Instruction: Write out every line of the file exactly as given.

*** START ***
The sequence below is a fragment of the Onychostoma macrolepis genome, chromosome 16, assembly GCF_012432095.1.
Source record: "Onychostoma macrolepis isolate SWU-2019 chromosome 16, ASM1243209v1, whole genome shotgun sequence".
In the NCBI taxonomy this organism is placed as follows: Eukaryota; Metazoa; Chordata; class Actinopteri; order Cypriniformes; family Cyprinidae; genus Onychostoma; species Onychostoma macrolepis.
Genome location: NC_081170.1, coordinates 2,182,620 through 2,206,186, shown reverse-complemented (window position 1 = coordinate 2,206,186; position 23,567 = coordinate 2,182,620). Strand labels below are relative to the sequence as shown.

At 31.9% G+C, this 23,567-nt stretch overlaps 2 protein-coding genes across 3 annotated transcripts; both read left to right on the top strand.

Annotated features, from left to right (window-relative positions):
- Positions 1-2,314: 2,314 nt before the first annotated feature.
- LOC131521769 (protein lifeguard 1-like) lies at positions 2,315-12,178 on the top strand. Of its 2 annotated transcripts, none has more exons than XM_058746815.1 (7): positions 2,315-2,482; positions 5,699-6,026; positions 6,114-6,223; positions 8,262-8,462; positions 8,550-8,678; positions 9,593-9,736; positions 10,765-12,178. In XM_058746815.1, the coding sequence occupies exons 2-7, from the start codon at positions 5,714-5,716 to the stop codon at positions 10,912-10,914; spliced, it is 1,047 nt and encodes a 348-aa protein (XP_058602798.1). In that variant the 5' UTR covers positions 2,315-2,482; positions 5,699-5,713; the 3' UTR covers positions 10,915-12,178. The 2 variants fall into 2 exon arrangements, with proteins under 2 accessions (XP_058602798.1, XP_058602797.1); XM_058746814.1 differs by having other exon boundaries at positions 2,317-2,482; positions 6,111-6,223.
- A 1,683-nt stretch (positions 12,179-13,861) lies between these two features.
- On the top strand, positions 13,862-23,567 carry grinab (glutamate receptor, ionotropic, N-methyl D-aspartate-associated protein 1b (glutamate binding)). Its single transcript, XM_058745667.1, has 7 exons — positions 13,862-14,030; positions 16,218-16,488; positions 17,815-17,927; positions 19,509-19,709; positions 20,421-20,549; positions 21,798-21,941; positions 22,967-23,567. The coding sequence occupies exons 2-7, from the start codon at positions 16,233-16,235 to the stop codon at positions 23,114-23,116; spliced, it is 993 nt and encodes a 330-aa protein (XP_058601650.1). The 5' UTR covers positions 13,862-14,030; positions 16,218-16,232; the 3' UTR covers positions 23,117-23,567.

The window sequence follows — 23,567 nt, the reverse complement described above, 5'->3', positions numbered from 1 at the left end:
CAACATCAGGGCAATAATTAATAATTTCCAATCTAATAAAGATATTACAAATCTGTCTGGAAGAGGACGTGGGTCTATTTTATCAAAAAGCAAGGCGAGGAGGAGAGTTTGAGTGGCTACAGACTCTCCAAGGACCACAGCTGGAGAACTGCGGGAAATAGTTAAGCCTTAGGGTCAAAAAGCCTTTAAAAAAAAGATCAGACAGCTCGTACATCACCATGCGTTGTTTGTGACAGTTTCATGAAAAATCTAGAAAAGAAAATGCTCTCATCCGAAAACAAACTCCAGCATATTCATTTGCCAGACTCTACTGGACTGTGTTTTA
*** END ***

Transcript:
The sequence below is a fragment of the Onychostoma macrolepis genome, chromosome 16, assembly GCF_012432095.1.
Source record: "Onychostoma macrolepis isolate SWU-2019 chromosome 16, ASM1243209v1, whole genome shotgun sequence".
In the NCBI taxonomy this organism is placed as follows: Eukaryota; Metazoa; Chordata; class Actinopteri; order Cypriniformes; family Cyprinidae; genus Onychostoma; species Onychostoma macrolepis.
Genome location: NC_081170.1, coordinates 2,182,620 through 2,206,186, shown reverse-complemented (window position 1 = coordinate 2,206,186; position 23,567 = coordinate 2,182,620). Strand labels below are relative to the sequence as shown.

At 31.9% G+C, this 23,567-nt stretch overlaps 2 protein-coding genes across 3 annotated transcripts; both read left to right on the top strand.

Annotated features, from left to right (window-relative positions):
- Positions 1-2,314: 2,314 nt before the first annotated feature.
- LOC131521769 (protein lifeguard 1-like) lies at positions 2,315-12,178 on the top strand. Of its 2 annotated transcripts, none has more exons than XM_058746815.1 (7): positions 2,315-2,482; positions 5,699-6,026; positions 6,114-6,223; positions 8,262-8,462; positions 8,550-8,678; positions 9,593-9,736; positions 10,765-12,178. In XM_058746815.1, the coding sequence occupies exons 2-7, from the start codon at positions 5,714-5,716 to the stop codon at positions 10,912-10,914; spliced, it is 1,047 nt and encodes a 348-aa protein (XP_058602798.1). In that variant the 5' UTR covers positions 2,315-2,482; positions 5,699-5,713; the 3' UTR covers positions 10,915-12,178. The 2 variants fall into 2 exon arrangements, with proteins under 2 accessions (XP_058602798.1, XP_058602797.1); XM_058746814.1 differs by having other exon boundaries at positions 2,317-2,482; positions 6,111-6,223.
- A 1,683-nt stretch (positions 12,179-13,861) lies between these two features.
- On the top strand, positions 13,862-23,567 carry grinab (glutamate receptor, ionotropic, N-methyl D-aspartate-associated protein 1b (glutamate binding)). Its single transcript, XM_058745667.1, has 7 exons — positions 13,862-14,030; positions 16,218-16,488; positions 17,815-17,927; positions 19,509-19,709; positions 20,421-20,549; positions 21,798-21,941; positions 22,967-23,567. The coding sequence occupies exons 2-7, from the start codon at positions 16,233-16,235 to the stop codon at positions 23,114-23,116; spliced, it is 993 nt and encodes a 330-aa protein (XP_058601650.1). The 5' UTR covers positions 13,862-14,030; positions 16,218-16,232; the 3' UTR covers positions 23,117-23,567.

The window sequence follows — 23,567 nt, the reverse complement described above, 5'->3', positions numbered from 1 at the left end:
CAACATCAGGGCAATAATTAATAATTTCCAATCTAATAAAGATATTACAAATCTGTCTGGAAGAGGACGTGGGTCTATTTTATCAAAAAGCAAGGCGAGGAGGAGAGTTTGAGTGGCTACAGACTCTCCAAGGACCACAGCTGGAGAACTGCGGGAAATAGTTAAGCCTTAGGGTCAAAAAGCCTTTAAAAAAAAGATCAGACAGCTCGTACATCACCATGCGTTGTTTGTGACAGTTTCATGAAAAATCTAGAAAAGAAAATGCTCTCATCCGAAAACAAACTCCAGCATATTCATTTGCCAGACTCTACTGGACTGTGTTTTA